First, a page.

Credit card companies call on schools and colleges these days to reel them in when they are still young. That’s what happened to my niece Jessica. She was responsible young 18-year-old who worked part-time to pay for her own college tuitions. She felt that a credit card in her own name would be a nice thing to learn to be a grown-up with, and she figured she wouldn’t really use it for anything other than gas. Before the year was up though, inexplicably, it helped her leave for responsible self behind, and let herself in for $2000 in credit card debt that she had no idea how to get out of. If there is any one thing that teens these days need, it is credit card debt advice.
It shouldn’t be news to anyone that most college students quickly sign up for their first credit card while barely out of high school, and are quickly initiated into the sinking feeling of credit card debt. But these days, it starts sooner – while they’re still in high school. About one in three high school seniors these days have a card that is either completely in their own name, or is cosigned by a father or mother. That’s about three times the number from 10 years ago. High school seniors on average now walk about burdened with about $1500 in debt, tapping their friends for some credit card debt advice. Much of this could actually be illegal. No one under 18 is actually eligible under the law to hold a credit card on their own. Since it’s actually illegal, credit card monitoring services don’t exactly keep track of these.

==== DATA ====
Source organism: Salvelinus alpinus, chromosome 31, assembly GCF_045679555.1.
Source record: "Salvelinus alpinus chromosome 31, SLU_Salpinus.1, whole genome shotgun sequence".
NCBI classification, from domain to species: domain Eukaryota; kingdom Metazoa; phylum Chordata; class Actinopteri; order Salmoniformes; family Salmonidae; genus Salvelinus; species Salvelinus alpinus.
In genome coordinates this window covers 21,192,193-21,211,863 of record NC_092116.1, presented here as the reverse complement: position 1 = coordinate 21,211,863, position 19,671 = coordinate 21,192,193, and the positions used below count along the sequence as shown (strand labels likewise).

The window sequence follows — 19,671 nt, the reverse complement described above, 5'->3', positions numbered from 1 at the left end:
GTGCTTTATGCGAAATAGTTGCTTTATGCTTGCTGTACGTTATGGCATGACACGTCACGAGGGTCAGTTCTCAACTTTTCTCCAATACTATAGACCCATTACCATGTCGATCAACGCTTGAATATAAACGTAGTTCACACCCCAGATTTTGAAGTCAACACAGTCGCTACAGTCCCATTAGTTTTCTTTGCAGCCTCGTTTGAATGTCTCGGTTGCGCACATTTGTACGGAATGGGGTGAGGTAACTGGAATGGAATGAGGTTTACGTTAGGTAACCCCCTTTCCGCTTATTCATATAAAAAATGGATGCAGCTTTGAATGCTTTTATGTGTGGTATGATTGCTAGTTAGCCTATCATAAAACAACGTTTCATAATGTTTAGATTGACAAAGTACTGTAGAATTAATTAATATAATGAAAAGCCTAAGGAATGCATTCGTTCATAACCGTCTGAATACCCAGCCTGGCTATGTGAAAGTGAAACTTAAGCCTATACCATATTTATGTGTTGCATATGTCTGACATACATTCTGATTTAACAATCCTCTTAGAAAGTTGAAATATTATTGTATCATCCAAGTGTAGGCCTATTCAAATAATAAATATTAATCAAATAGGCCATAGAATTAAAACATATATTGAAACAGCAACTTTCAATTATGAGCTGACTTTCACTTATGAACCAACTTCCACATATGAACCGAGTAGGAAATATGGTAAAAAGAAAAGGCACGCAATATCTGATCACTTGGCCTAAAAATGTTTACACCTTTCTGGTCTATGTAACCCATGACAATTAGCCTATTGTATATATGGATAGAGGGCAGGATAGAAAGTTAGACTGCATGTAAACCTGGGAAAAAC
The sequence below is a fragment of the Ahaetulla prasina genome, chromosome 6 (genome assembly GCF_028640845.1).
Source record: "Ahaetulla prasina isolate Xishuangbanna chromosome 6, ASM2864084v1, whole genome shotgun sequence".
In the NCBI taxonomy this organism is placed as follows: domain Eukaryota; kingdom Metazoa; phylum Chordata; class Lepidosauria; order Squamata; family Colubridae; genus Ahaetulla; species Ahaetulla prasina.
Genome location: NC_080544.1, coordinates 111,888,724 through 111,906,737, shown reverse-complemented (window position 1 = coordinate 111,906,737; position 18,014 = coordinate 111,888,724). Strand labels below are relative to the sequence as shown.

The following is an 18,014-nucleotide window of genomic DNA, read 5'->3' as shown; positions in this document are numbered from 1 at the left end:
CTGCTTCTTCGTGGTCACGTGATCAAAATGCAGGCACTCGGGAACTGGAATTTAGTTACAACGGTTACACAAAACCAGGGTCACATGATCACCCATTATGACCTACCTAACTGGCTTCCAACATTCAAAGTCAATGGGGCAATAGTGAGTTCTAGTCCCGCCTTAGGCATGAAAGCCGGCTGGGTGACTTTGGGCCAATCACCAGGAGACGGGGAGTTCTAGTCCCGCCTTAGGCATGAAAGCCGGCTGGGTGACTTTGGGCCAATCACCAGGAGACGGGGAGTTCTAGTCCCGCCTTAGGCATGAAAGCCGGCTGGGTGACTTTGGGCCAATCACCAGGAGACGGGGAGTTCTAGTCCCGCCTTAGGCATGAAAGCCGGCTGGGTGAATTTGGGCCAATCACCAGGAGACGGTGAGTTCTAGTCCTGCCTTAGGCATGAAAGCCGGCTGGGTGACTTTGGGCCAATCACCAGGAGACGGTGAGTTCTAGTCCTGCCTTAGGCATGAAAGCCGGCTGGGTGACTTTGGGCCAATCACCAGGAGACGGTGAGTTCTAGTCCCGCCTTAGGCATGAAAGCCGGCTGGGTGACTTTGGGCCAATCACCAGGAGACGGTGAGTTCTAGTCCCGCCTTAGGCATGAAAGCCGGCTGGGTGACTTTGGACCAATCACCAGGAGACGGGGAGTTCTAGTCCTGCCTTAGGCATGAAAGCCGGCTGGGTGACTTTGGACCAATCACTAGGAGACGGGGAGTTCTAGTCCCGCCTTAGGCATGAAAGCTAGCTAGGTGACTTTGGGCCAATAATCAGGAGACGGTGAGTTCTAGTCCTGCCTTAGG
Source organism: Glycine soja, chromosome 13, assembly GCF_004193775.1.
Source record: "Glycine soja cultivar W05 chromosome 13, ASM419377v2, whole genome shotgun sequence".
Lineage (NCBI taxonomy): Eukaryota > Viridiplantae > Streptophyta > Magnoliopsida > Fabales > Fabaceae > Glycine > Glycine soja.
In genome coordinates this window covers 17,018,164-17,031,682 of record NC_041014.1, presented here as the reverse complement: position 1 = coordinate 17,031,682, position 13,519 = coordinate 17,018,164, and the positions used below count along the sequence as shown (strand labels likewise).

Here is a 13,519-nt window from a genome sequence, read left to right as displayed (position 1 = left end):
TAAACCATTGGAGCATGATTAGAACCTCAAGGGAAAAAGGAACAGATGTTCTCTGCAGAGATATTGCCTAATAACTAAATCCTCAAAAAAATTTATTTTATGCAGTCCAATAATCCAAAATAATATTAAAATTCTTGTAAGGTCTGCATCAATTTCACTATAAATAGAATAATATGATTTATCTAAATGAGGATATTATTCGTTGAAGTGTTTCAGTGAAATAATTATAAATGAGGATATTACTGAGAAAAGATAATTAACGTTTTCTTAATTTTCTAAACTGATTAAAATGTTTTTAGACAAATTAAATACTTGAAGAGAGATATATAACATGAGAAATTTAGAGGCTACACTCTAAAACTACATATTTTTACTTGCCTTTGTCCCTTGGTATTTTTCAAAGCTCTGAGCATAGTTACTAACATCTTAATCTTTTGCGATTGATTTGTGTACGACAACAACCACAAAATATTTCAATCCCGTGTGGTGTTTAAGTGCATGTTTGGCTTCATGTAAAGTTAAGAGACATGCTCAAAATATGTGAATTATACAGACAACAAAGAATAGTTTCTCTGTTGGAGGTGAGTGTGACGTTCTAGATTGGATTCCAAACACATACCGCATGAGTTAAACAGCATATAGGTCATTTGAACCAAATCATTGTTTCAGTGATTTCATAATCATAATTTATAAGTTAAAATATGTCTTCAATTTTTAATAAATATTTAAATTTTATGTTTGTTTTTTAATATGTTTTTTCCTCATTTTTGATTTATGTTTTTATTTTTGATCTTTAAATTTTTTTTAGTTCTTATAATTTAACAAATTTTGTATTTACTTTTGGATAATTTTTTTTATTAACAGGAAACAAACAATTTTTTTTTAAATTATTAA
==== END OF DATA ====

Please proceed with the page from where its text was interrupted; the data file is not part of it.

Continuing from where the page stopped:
It happens somewhat artfully; children living at home with their parents receive credit card solicitations addressed to both them and their parents together. And parents relent. Rarely though, parents who see this sometimes see that to give children a credit card to teach them responsibility is really unnecessary; they feel that the pressure children have to turn in homework assignments on time should be lesson enough in responsibility. Most teens are too young to really understand how credit works; for instance, my responsible niece apparently thought for quite a while that when they asked for a minimum payment, she just had to pay that to be let off the hook. How could anyone reasonably expect young adults to learn about credit card debt when they are in college and walk with some five or six credit cards and about $1,500 in debt?
For parents and teens trying to avoid credit card debt, advice that makes the most sense would be to go get a debit card instead, or to get a prepaid card. The move to credit cards can’t be all that sudden. Children need to observe closely what you the parent will look for in a credit card bill, what each term used on a bill means, they need to understand what interest is and what reasonable interest is. They need to spend months seeing what it is you do when you get your credit card bill, and why you do it. You need to succeed in throwing a real scare into your child about what careless credit card usage can do. Give them nothing more than a $500 limit, and constantly repeat how dangerous anything higher than that can be. As unbelievable as it seems, young people just don’t get that you need to pay back credit card debt. Show your child how a credit card debt calculator works. Show them how if they have a $500 balance, if they pay nothing more than the minimum payment of $20 a month, at 12%, it could take them to years to pay it back. And the ultimate in credit card debt advice would be to lead by example.